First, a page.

Stinging nettle--multipurpose

Lemon balm--attracts beneficials, useful as a kitchen herb.

Lavender--repels pests, useful as a kitchen herb.

Hyssop officinalis--attracts beneficials

Chamomile--attracts beneficials readily and esp. early in the season when few companion plants are blooming. Flowers can be harvested and used to make chamomile tea, which is a great preventive treatment for damping off in seedlings. Useful as herbal tea.

Dill--attracts beneficials, useful as a kitchen herb as both dill weed and dill seed

Cilantro--attracts beneficials if you let it go to seed.( The seeds can be collected, and in this form is known as coriander. The leaves are harvested and used as a kitchen herb.

Fennel--attracts butterflies and beneficials, useful as a kitchen herb

Calendula--attracts beneficial insects, edible flowers

Feverfew--attracts beneficials, can be used for migraine headache relief

Chives--repels pests, especially aphids, but also attracts beneficial insects when in bloom, useful as a kitchen herb. Sometimes I use the lilac-colored flowers (from regular chives) or the white flowers (from garlic chives) as a garnish along with parsley on platters of deviled eggs.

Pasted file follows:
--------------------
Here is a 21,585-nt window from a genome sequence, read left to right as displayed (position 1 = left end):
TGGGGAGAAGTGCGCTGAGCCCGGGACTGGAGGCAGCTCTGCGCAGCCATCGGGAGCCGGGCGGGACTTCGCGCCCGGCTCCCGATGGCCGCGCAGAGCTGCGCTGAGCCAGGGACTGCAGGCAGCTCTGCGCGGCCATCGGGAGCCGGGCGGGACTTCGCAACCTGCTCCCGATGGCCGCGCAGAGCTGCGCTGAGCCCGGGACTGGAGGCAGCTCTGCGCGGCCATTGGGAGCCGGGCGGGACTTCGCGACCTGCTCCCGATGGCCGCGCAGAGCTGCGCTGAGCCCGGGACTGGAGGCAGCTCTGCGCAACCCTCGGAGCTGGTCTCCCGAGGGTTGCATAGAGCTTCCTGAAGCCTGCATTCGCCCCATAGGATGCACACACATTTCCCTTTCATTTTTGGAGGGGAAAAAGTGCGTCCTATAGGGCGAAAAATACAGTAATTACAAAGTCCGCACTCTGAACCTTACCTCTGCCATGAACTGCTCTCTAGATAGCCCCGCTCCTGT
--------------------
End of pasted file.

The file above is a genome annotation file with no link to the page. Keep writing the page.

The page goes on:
Tansy--attracts beneficials, but can be tall and rangy in good soil I usually plant it outside the garden fence, and often plant it near the chicken runs because it repels flies.

Almost any flowers that produce either pollen, nectar or both will attract beneficials. I like to use old-fashioned varieties that date back decades. Some of the newer flowers are bred more for appearance and may lack nectar and pollen that the insects need, or their nectar/pollen is not attractive to the beneficial insects.

Here are some of the 'antique', heirloom or open-pollinated flowers I like to plant around the garden. These are different from the ones mentioned above in that they aren't as multipurpose--I just like them because they look good and the beneficial insects like them:

Fire Chief petunia